The vacuum cleaner is one of the best inventions ever when it comes to saving time and cleaning. Even so, a lot of households do not use it to it’s most effect levels. People fail to realize that a vacuum can be used for many things other than just vacuuming the floor. Most modern vacuums come with many nozzles and attachments that can be used for clearing dust and dirt from different home surfaces.
Vacuum Cleaners Supplied With Attachments For a Variety of Cleaning Jobs
Vacuum cleaners usually come with a small brush for dusting, a small nozzle attachement for furniture and stairs. There is usually also a crevice tool included for those annoying, tiny corners that you can’t get with just a vacuum alone. Cylinder vacuums usually come with an attachement for floors also. This features a brush edge that remains inside the attachment when carpets are being vacuumed, but is dropped into position when the surface being cleaned changes to hard flooring.
Upright vacums contain a fixed head which is used to clean floors. These days, the attachment of other tools to an upright is typically done with a hose which can be inhinged from the central frame of the cleaner.
Both varieties of vacuum normally give the option of a turbo tool, which encloses a spinning brush and is used to remove pet fibers and other refuse from carpets and upholstery.
Remember, once the dust is extracted into a vacuum cleaner it remains inside. Dusting with a dry cloth will take away furniture , but most of it will end up airborn and settle back again quickly.
Here are a few basic steps in use and care of your vacuum:
1) Do a spot check of the area of the vacuum where it retains dirt. In vacuums that are not new, tit will have a bag instead of canister. In new ones it is usually a removable canister. IIf it is filled to capacity, you will need to replace the bag; if it is a reusable container it should be cleaned as often as possible to prevent avoid loss of suction. If the retaining area is full the vacuum won’t be able to suction dirt properly.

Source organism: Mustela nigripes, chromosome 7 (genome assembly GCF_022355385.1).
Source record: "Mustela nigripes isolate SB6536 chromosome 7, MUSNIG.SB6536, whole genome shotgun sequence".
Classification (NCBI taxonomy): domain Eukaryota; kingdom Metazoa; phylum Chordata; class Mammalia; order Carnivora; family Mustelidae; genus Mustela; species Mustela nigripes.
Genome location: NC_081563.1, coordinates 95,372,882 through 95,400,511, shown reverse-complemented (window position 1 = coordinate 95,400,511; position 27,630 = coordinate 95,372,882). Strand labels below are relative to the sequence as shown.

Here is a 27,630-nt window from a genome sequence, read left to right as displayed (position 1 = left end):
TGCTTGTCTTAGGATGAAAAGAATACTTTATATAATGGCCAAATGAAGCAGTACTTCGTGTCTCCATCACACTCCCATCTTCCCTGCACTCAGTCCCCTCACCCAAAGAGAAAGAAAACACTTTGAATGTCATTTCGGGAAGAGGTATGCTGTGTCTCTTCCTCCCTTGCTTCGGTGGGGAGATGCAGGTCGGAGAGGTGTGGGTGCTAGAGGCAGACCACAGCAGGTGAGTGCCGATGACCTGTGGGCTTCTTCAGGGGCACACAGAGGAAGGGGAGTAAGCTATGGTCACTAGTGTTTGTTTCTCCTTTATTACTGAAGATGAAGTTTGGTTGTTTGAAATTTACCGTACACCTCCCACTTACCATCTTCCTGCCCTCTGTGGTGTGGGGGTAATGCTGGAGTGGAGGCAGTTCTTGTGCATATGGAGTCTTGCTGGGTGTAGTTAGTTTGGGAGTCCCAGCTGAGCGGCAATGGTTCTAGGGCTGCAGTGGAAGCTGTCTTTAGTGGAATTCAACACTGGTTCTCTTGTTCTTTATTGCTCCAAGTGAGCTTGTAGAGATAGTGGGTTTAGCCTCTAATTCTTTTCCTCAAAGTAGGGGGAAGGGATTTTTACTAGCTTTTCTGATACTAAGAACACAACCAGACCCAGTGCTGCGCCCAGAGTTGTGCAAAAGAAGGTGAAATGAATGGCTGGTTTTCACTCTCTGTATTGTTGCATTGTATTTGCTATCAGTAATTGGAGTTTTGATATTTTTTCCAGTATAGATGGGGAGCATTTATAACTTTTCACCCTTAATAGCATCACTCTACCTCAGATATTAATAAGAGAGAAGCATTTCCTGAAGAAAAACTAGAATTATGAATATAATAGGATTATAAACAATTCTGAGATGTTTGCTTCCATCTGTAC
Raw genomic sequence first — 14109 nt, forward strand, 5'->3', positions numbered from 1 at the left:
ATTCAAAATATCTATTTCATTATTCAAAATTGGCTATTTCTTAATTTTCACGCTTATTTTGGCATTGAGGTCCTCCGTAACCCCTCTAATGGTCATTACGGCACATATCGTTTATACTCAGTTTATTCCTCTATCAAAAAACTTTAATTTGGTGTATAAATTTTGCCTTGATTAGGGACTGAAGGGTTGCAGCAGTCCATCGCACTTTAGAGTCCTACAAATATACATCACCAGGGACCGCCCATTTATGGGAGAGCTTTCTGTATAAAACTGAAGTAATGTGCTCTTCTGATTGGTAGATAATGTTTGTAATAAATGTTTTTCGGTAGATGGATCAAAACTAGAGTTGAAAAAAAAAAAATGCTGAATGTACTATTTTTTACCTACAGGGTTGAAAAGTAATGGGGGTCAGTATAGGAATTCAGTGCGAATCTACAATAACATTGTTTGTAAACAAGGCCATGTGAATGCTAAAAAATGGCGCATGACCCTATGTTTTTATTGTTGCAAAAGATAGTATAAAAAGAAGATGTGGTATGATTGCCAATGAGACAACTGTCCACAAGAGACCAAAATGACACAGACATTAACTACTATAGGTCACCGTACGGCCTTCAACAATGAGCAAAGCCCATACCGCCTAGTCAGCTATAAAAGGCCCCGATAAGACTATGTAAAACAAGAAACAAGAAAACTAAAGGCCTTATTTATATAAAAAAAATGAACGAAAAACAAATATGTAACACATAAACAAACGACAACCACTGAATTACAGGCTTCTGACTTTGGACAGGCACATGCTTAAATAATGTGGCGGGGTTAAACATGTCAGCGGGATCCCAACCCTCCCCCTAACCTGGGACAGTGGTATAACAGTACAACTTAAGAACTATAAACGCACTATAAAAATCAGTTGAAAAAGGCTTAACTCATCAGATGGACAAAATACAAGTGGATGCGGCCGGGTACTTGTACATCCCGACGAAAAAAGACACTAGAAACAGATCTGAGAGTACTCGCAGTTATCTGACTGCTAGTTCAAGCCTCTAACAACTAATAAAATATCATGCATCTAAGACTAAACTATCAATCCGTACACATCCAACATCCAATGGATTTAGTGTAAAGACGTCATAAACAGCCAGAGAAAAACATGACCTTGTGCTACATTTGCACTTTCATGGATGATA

2) Have a look at the height of the vacuum. Most vacuums will contain a tractable indicator for carpets of varying degrees in length. If your vacuum has one, make sure it is set to the proper grid for your carpet. If it is set too high it will not allow suction and if it is set to low it won’t allow proper airflow.
3) Relocate little items out of the way of the vacuum. Even if you don’t plan to move the furniture when you vacuum, such as chairs and end tables, you can easily remove smaller items that could get in the way of the vaccum.
4) Turn the vacuum on and propel the vacuum back and forward in motion in even, slow movements. If you move the vacuum too fast you will not get a thorough cleaning.
5) Work with the attachments, like the hose with convertible ends, to clean crevices and the bottom edges of furniture. Most vacuums have several types of attachments for these types of tasks. This is helpful in preventing the dust from becoming airborne again and ending back up where it was to start with.
- Keep your cord wrapped when not in use to prevent fraying of wires
- Keep a check on the plug as a damaged plug can cause damage and fire hazards
- Maintain and wash your filter to prevent loss of suction.